The Google Play Store is now much lighter and refreshed thanks to 60,000-odd low quality apps being taken off it. The search giant apparently booted the apps from the store because they failed to live up to Google’s standards. This was by far the largest app-cleaning exercise we've seen on the Play Store.
According to a TechCrunch report, the spring cleaning of sorts took place in February. However, not all of these were pulled out by Google. A part of the apps could have probably been taken off Google Play by the creators themselves.
Unlike Apple’s App Store, Google has handed app developers a free hand over the store. While Apple screens every single app that goes up on its Store, Google exercises the “wait and watch” principle on its own Store. This is not always a good thing, since it allows the inclusion of sub-standard and low quality apps until someone from Google manages to spot and delete them.
Spring cleaning is still a part of Google
Anyone who’s used an Android phone will realise that Google Play is plagued with spammy apps. Apps that spread malware, spread spam, and contain sexually explicit content are always on Google’s radar.
Here is what Google’s Terms of Services have to say about how apps that are suspected to spread spam are identified:
Spam and Placement in the Store
Developers are important partners in maintaining a great user experience on Google Play.
- Do not post repetitive content.
- Product descriptions should not be misleading or loaded with keywords in an attempt to manipulate ranking or relevancy in the Store’s search results.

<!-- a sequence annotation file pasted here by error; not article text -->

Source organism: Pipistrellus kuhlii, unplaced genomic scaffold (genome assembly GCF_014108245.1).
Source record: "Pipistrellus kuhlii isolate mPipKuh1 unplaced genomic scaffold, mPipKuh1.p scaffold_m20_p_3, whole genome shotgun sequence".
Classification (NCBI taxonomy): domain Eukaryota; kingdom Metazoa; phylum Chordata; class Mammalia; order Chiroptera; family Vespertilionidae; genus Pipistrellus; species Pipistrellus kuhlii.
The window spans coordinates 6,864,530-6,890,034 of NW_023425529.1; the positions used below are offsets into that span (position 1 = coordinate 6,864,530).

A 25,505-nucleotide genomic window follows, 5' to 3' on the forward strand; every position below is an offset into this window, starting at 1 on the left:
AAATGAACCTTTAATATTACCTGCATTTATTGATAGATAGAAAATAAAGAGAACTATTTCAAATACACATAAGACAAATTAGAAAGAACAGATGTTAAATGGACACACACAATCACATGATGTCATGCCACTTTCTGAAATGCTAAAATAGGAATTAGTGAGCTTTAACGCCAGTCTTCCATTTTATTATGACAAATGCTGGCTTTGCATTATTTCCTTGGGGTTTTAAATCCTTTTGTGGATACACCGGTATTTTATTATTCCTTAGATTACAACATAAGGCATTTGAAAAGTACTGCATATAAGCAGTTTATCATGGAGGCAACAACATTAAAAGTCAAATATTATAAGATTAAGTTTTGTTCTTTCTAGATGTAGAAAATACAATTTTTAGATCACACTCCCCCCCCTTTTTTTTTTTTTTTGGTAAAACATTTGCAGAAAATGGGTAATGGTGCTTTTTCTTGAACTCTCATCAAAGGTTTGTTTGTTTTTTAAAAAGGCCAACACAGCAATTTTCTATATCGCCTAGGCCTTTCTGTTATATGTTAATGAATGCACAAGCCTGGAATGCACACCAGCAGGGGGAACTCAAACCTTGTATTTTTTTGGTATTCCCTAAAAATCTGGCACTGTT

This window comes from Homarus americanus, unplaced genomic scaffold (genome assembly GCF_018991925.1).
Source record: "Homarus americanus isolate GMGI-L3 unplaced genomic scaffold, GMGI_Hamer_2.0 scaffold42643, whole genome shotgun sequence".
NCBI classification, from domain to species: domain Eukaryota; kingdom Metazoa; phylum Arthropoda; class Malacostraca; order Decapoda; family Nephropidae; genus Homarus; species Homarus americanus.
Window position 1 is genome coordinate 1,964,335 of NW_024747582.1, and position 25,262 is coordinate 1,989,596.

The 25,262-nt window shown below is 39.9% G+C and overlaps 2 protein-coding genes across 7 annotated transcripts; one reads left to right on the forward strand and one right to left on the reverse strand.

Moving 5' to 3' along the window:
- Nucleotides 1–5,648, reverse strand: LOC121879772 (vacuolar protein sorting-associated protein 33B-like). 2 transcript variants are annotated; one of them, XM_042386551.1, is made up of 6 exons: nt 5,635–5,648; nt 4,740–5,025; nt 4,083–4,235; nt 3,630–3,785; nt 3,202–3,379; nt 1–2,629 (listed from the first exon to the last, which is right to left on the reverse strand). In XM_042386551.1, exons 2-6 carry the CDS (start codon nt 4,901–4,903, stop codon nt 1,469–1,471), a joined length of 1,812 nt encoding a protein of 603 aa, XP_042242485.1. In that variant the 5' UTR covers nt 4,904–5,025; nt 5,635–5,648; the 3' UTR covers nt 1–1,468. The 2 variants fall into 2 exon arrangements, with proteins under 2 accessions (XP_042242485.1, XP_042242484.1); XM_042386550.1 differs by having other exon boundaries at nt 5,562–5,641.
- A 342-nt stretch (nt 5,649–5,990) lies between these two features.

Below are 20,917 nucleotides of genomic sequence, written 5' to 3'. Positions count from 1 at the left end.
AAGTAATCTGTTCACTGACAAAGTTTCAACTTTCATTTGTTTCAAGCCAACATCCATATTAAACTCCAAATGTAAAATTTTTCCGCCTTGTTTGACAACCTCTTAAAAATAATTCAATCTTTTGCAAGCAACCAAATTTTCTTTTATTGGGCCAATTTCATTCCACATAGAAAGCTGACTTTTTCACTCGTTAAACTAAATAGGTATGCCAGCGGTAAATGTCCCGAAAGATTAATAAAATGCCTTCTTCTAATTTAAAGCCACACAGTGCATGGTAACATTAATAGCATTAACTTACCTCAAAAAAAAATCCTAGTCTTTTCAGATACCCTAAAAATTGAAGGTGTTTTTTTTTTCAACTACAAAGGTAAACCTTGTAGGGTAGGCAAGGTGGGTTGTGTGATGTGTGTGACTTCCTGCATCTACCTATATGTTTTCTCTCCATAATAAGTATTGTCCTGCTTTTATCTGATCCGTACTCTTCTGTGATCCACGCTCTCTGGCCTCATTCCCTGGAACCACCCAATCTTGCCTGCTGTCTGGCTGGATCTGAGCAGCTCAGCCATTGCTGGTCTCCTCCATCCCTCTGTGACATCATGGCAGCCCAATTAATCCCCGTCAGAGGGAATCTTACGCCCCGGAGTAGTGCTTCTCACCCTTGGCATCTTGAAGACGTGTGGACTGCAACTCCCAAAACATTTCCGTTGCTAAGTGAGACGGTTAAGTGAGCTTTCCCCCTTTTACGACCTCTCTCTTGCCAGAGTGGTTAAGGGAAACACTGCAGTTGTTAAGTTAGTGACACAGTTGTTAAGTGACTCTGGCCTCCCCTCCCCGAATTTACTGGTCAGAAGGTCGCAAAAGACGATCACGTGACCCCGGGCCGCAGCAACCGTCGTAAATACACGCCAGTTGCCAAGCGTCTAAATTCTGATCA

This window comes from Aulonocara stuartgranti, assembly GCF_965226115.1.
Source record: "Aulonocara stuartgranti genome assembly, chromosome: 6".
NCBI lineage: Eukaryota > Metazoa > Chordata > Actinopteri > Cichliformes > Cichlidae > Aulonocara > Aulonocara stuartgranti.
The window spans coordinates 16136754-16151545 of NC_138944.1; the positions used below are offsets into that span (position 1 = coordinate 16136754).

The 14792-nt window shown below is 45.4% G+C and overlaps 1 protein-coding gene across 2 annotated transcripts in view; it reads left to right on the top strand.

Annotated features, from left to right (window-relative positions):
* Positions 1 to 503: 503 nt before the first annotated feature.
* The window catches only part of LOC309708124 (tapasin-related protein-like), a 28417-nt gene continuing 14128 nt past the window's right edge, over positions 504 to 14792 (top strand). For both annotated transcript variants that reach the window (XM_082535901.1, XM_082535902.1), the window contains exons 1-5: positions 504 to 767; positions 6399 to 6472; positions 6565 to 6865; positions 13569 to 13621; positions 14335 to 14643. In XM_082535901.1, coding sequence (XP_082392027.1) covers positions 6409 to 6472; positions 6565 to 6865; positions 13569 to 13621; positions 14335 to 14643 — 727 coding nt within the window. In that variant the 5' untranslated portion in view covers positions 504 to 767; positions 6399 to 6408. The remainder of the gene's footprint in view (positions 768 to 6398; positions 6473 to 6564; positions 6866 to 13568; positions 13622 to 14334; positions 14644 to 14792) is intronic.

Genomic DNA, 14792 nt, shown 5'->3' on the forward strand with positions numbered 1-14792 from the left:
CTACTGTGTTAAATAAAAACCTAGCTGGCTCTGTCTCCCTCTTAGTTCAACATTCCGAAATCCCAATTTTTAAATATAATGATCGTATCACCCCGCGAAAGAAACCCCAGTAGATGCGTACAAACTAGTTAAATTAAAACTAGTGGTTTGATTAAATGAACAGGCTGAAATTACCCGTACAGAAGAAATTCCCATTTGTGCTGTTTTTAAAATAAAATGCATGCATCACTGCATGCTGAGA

- Developers also should not attempt to change the placement of any Product in the Store by rating an application multiple times, or by offering incentives to users to rate an application with higher or lower ratings.
- Apps that are created by an automated tool or wizard service must not be submitted to Google Play by the operator of that service on behalf of other persons.
- Do not post an app where the primary functionality is to: Drive affiliate traffic to a website or provide a webview of a website not owned or administered by you (unless you have permission from the website owner/administrator to do so)
- Do not send SMS, email, or other messages on behalf of the user without providing the user with the ability to confirm content and intended recipient.
This development comes in the wake of rumours about Google’s Play Store undergoing a redesign. A leaked video by Droid Life and a screenshot released by a YouTube employee show that Google is looking to release a cleaner user interface for the Store. Google Play is expected to be upped to version 4.0 with the impending update. It looks like Google is going in for not just a lighter look, but also a lighter load with the revamp.
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